Viewpoint

Spent fuel safe at Diablo, but belongs in federal hands

November 27, 2013 

Community members recently shared their input with the Nuclear Regulatory Commission on a policy regarding the long-term storage of spent fuel at the nation’s nuclear power plants. How this fuel is managed is an important issue to discuss because nuclear energy plays a critical role in fulfilling our need for safe, emissions-free power.

Here in California, Diablo Canyon Power Plant generates enough electricity for more than 3 million people. Its zero-emissions attribute is a key reason why Pacific Gas and Electric Co. customers receive some of the cleanest electricity in the nation. And in a state that is setting the standard in addressing climate change, Diablo Canyon will continue to be a major factor in achieving a clean energy future.

During the NRC’s Nov. 20 meeting, numerous views on the topic of spent fuel management were provided, adding to the material the NRC is considering as it finalizes its storage policy. As the owner and operator of Diablo Canyon, PG&E also participated, sharing how we safely manage spent fuel and answering community questions about the process.

A common goal has become clear in these discussions — that the federal government needs to move forward on a national fuel storage solution. When Diablo Canyon and other nuclear power plants around the country were proposed, the government promised that a national repository would be established. Unfortunately, politics and changing agendas have resulted in delay. It’s time for that to change.

We’re pleased that new efforts are underway in Congress to push the federal government to act. And until a long-term solution is established, PG&E will continue our work to safely and responsibly store the fuel at Diablo Canyon.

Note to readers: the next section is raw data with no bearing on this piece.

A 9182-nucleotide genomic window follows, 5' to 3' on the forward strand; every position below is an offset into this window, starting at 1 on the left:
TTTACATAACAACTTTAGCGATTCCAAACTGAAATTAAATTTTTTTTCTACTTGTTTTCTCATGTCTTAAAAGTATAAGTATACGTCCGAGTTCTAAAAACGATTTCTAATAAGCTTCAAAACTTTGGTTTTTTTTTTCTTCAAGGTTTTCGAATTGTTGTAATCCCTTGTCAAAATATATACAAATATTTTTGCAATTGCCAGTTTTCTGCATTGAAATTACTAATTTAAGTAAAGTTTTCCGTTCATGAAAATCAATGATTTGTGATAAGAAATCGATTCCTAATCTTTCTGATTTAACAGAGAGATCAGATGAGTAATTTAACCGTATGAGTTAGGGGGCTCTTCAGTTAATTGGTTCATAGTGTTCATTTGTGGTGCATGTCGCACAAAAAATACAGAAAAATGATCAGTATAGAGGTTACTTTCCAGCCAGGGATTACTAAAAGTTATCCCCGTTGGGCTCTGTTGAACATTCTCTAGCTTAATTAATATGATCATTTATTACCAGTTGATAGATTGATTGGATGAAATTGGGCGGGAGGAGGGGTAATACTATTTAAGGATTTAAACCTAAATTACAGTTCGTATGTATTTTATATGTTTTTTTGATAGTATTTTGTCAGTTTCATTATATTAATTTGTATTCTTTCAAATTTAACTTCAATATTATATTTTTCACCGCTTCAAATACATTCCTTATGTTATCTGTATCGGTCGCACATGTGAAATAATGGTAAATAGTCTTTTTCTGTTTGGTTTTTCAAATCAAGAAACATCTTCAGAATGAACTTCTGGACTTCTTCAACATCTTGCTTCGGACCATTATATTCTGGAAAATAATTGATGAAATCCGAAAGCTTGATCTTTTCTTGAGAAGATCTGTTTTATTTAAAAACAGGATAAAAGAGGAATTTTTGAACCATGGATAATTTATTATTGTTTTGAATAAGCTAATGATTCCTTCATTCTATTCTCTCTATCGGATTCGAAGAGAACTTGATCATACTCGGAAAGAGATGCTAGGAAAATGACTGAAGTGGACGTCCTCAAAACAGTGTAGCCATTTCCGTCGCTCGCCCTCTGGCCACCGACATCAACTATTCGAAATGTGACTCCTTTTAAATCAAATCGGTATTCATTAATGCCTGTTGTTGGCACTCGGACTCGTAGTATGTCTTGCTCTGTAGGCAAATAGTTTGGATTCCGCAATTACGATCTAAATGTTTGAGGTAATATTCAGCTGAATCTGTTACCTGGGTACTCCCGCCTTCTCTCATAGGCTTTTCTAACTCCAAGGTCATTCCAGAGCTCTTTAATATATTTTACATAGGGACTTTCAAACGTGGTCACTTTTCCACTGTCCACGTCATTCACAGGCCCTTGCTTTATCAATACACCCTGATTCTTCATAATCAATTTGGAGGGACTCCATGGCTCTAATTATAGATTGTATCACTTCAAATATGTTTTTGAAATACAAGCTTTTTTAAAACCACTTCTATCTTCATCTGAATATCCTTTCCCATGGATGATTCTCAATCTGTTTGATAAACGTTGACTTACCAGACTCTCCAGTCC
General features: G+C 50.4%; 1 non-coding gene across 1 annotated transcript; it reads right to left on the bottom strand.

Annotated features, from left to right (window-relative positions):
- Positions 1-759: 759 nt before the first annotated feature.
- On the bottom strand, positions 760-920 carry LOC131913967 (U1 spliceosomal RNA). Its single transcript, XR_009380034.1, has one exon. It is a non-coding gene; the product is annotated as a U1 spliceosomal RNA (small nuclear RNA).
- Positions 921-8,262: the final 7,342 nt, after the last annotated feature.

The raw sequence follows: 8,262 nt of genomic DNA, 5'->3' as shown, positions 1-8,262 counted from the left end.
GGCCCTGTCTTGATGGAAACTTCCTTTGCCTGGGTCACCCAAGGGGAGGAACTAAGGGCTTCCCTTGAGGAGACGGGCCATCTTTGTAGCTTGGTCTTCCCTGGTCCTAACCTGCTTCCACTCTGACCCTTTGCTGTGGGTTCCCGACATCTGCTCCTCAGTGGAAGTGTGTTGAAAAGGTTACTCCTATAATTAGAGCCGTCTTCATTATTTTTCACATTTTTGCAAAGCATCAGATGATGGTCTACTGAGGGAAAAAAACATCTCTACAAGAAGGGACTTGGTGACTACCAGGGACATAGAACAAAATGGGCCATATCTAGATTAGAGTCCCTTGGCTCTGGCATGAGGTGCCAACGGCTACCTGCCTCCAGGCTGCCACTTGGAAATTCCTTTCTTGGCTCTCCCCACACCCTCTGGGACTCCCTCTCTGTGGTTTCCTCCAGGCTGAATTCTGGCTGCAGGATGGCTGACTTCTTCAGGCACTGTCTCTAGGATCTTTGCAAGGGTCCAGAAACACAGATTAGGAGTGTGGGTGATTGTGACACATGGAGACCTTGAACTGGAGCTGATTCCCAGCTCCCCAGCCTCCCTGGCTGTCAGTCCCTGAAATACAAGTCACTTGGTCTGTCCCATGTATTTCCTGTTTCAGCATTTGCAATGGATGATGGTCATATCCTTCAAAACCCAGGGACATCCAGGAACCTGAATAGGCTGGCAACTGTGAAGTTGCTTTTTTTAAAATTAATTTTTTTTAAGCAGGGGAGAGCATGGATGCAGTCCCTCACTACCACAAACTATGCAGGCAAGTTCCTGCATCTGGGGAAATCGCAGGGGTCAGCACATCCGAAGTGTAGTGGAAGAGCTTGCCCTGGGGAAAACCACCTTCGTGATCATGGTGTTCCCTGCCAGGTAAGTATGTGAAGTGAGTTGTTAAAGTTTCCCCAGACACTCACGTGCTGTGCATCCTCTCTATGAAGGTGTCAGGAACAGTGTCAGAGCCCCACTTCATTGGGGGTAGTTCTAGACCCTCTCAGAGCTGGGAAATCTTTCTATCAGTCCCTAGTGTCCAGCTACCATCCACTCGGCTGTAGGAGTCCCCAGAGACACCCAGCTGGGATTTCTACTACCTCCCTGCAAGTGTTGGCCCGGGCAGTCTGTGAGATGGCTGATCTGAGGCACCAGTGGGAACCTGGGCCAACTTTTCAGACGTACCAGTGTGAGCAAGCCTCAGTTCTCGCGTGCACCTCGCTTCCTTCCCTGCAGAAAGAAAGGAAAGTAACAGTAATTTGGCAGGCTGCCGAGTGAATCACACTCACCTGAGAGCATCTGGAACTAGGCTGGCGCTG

Safely managing the fuel on-site includes two methods, known as wet and dry storage. The wet storage method involves placing a fuel assembly in one of two pools after it is no longer needed in generating electricity. These secure, robust, concrete and steel-lined structures are anchored into bedrock and designed to withstand extreme events such as earthquakes. Multiple safety systems ensure cooling is continuously provided. When a fuel assembly has sufficiently cooled and is no longer needed in a pool, it is transferred to a dry cask storage system to await delivery to the federal government.

Over the years, there has been much study on the safety of both storage methods — and rightfully so. The NRC has found that pools and dry cask containers are safe storage methods for the fuel used at Diablo Canyon and other similar facilities. The NRC has also found no safety or security reason to mandate an earlier transfer of fuel from pools to dry casks.

In fact, the safety of the wet storage system was tested during the 2011 Fukushima tragedy in Japan. Despite the strongest earthquake in modern Japanese history and a tsunami estimated at 45 feet in height, all seven fuel pools at the site remained intact and the spent fuel in the pools remained safely covered with cooling water. As I personally observed in a visit to Fukushima in September, the ability of the pools to withstand such extreme events validated the effectiveness of the design.

While the capability to safely store fuel on-site is proven, it should not serve as a reason for the government to further delay fulfilling its obligation to take ownership of it. Managing fuel long-term is a federal responsibility, and we urge members of the community to join us in calling for the government to act.

The NRC is accepting public comments on the NRC’s long-term spent fuel storage policy through Dec. 20. Information on how to submit comments can be found at www.nrc.gov  .

Ed Halpin is the Senior Vice President and Chief Nuclear Officer for Pacific Gas and Electric Co.

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